Sunday, March 15, 2009

Many Businesses Calling For Health Insurance Reform

A Reuters article by Donna Smith reports that businesses throughout America are in favor of some type of health insurance reform. Employers claim that they are at a disadvantage globally; they typically have to provide health insurance to their employees (while not legally required, it's a generally accepted inevitability for most large employers), as opposed to most industrialized nations that provide government-subsidized health care. Major economic competitors (United Kingdom, Japan, Canada, France, and Germany) were found to spend 63 cents for every $1 America spends on health care, while fast-developing economies like China, India, and Brazil spend only 15 cents per dollar.

The Business Roundtable, a consortium of the largest U.S. companies, worries that American companies will be less able to survive the recession as a result of these disparities in health care costs. They also point to evidence that employees in the United States are less healthy than those in other nations! Unhealthier employees could end up being less efficient.

Recommendations by the group are similar some proposed by the Barack Obama administration, including health insurance mandates and the use of technology to increase efficiency and decrease the cost of care. The Business Roundtable opposes dominant government-run health insurance plans, but supports some public aid for those unable to afford insurance.

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Monday, March 02, 2009

Obama Picks Kathleen Sebelius as Secretary of Health and Human Services

Secretary of Health and Human Services Kathleen Sebelius The Associated Press' Richard Alonzo-Zaldivar reports that President Barack Obama has chosen Kansas Governor and Democrat Kathleen Sebelius as his Secretary of Health and Human Services. She is a former state insurance commissioner who is knowledgeable about the complexities surrounding health care and insurance issues and is known for her ability to reach across the aisle to accomplish goals. 

However, she does not have as many connections in Congress as former nominee Tom Daschle. As a result, Obama is also planning to name a seperate person as the head of a White House health care reform department; Daschle was set to fill both posts simultaneously. She also has to be confirmed by Congress, which seems likely due to the support she has recieved from both consumer advocates and the health insurance industry.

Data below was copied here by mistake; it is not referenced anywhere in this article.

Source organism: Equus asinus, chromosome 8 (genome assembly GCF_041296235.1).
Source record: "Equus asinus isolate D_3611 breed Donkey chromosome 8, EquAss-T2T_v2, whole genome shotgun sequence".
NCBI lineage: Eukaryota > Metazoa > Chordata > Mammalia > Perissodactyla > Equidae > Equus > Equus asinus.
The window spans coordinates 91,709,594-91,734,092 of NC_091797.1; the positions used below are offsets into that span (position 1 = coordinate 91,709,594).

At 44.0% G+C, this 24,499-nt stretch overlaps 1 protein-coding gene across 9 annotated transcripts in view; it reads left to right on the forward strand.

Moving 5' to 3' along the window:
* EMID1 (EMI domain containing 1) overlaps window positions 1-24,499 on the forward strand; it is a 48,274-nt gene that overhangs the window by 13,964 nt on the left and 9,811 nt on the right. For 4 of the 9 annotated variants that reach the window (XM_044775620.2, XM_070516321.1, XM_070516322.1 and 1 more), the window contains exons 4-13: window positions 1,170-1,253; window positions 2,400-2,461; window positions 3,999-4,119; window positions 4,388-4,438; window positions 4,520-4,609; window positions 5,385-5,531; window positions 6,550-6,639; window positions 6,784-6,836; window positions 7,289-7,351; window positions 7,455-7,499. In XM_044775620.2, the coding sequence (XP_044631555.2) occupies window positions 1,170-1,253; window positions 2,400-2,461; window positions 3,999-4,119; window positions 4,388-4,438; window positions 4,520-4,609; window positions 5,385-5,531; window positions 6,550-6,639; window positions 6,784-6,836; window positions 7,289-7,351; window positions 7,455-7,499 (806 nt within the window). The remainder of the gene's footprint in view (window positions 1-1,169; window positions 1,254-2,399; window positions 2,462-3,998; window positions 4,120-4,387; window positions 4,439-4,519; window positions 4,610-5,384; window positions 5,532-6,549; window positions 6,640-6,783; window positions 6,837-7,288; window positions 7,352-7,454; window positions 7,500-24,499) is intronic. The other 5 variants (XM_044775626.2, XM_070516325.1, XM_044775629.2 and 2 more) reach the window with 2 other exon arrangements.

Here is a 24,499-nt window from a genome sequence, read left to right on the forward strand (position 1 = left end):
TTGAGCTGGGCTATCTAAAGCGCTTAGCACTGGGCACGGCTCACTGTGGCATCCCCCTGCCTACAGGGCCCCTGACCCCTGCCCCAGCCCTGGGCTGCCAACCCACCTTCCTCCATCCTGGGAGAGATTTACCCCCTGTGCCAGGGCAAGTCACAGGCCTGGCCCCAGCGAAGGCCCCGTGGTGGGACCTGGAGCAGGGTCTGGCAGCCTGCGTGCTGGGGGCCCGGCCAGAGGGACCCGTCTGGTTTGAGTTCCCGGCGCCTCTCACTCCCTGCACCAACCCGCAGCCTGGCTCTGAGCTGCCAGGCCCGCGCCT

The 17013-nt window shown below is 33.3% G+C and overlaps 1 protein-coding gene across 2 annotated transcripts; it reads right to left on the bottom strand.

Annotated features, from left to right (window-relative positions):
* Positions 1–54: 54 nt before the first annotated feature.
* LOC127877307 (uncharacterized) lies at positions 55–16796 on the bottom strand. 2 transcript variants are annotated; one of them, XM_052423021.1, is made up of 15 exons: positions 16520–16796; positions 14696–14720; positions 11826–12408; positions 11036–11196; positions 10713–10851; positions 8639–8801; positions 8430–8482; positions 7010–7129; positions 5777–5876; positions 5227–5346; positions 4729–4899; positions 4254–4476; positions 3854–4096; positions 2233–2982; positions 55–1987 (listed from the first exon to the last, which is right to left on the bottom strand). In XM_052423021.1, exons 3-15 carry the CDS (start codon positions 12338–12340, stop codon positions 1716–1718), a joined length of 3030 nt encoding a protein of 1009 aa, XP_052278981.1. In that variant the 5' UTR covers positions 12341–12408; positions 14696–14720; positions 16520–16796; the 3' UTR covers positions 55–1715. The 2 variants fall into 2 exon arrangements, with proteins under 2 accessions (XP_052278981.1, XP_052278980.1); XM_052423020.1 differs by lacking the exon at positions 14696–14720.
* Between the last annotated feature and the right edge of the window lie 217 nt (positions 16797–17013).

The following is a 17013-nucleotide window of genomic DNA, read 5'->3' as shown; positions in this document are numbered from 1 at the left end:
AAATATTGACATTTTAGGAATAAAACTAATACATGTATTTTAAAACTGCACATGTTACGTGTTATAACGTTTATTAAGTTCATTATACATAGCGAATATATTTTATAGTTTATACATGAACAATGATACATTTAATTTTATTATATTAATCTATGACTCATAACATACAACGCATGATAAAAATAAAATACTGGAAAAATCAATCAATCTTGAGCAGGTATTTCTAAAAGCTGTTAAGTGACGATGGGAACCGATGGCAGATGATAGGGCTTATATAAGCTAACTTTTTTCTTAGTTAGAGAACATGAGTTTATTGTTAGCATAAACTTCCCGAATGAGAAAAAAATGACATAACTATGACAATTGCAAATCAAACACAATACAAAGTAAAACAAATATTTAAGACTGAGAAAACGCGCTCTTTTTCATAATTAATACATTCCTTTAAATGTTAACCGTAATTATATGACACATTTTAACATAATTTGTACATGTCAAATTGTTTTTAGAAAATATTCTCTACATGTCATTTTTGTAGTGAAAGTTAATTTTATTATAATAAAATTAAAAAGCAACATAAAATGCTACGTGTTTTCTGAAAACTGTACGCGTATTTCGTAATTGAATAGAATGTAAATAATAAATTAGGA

HHS is responsible for both federal government-sponsored health care programs, Medicare and Medicaid. Part of Sebelius' job will be to solve the problem of Medicare's dwindling finances and inefficiency while still expanding health care coverage to more Americans.

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Tuesday, February 03, 2009

Daschle: Too Close to Health Care Industry?

Tom Daschle, the Obama administration's nominee for secretary of health and human services, has ties to the health care industry he is trying to reform, says an editorial in the New York Times. He is knowledgeable and has written a book about the topic. Many former senators have used their experience and clout in Congress to work as an advisor in the private sector.

Despite not being a registered lobbyist, he has been paid for policy advice by UnitedHealth Group. As a Mayo Clinic trustee, the former Senate majority leader opposed a federal loan that would locate a railroad near their headquarters (it was later rejected). In addition, his speaking engagements after leaving the Senate have included appearances in front of pharmacy boards and health insurance plans.

While there is no indication that these past connections would bias his decisions, the Times believes Daschle is too close to the health insurance industry to be an effective leader on the health care issues promoted by the administration, including the expansion of universal health care coverage.

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Wednesday, December 10, 2008

Daschle: Obama's Learned From Clinton's Mistakes

Kevin Freking from the Associated Press recently wrote that newly appointed Secretary of Health and Human Services (and leader of the Transition's Health Policy Team) Tom Daschle is certain that President-Elect Barack Obama will be more successful in enacting health care reform than Bill Clinton was 15 years ago. Clinton's infamous failure in ensuring affordable health insurance for all Americans has been blamed on procrastination that wasted momentum and allowed other issues to distract from health care issues.

According to Kevin and Daschle, another flaw of the Clinton attempt at universal coverage was its secrecy. This time around, the Obama administration is asking for the American public's experiences with their health insurance. The transition team is encouraging people to hold health care community discussions throughout the country later this month to gather opinions.

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